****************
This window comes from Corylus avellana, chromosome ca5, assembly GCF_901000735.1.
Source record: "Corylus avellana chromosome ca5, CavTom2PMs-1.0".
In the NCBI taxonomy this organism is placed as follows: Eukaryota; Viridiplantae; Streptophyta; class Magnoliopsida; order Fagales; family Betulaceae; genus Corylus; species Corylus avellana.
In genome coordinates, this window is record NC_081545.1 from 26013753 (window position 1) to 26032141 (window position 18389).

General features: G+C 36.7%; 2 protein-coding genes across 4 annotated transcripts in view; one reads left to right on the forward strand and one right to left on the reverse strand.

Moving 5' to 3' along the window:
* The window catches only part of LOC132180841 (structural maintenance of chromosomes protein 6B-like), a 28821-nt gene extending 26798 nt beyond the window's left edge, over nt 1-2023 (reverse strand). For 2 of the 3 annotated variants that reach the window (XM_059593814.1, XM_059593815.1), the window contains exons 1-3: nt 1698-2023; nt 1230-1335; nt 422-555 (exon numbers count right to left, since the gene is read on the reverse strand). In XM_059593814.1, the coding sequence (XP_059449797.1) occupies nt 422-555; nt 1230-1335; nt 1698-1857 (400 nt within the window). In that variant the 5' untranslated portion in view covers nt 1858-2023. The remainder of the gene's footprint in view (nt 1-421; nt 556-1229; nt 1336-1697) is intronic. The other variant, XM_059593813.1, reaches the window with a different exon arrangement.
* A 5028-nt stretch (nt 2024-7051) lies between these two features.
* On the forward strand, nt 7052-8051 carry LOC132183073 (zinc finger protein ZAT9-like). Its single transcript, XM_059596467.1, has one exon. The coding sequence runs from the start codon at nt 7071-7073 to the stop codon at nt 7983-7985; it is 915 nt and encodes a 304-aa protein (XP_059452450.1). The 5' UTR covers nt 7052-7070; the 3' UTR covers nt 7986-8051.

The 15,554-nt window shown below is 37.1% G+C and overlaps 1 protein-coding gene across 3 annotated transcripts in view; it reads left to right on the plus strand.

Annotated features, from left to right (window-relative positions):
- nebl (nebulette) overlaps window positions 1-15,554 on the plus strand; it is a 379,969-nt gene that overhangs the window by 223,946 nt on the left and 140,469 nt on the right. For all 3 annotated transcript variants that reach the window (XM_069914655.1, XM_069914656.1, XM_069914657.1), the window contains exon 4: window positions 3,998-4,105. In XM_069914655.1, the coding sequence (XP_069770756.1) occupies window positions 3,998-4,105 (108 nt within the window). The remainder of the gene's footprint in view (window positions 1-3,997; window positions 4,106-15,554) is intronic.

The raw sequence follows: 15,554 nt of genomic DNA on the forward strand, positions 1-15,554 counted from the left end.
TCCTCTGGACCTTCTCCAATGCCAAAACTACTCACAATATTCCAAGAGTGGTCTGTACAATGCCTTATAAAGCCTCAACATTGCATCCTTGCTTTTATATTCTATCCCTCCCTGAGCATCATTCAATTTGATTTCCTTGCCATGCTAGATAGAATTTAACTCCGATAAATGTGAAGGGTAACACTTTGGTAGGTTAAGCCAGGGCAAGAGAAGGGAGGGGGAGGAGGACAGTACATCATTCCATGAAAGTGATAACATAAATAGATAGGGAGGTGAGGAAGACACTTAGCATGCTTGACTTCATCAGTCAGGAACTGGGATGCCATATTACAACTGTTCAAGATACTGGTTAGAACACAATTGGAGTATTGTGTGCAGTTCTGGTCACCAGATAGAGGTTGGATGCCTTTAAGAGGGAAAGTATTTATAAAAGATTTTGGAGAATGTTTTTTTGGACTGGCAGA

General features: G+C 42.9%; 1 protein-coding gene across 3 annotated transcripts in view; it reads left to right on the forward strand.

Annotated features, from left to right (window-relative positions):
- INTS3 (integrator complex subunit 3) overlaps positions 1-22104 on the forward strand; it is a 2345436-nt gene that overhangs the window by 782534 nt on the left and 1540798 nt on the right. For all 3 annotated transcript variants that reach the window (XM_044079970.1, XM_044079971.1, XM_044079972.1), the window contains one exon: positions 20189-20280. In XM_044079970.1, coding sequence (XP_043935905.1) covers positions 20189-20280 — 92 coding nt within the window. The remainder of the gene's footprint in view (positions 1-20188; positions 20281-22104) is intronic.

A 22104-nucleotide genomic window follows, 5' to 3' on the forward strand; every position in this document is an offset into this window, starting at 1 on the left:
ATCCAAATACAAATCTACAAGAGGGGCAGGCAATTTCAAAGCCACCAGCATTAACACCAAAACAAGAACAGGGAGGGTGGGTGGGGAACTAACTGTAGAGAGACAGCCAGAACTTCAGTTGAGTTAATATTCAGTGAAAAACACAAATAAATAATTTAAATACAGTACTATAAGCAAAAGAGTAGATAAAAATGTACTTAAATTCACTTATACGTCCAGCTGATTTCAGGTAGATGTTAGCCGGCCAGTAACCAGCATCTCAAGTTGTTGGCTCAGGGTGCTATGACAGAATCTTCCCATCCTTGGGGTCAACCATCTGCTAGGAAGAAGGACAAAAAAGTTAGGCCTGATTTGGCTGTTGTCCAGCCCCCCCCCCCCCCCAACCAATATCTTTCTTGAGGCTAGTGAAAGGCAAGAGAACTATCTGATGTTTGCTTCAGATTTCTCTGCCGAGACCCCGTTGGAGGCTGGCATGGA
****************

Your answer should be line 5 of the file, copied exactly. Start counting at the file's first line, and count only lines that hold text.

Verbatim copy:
General features: G+C 36.7%; 2 protein-coding genes across 4 annotated transcripts in view; one reads left to right on the forward strand and one right to left on the reverse strand.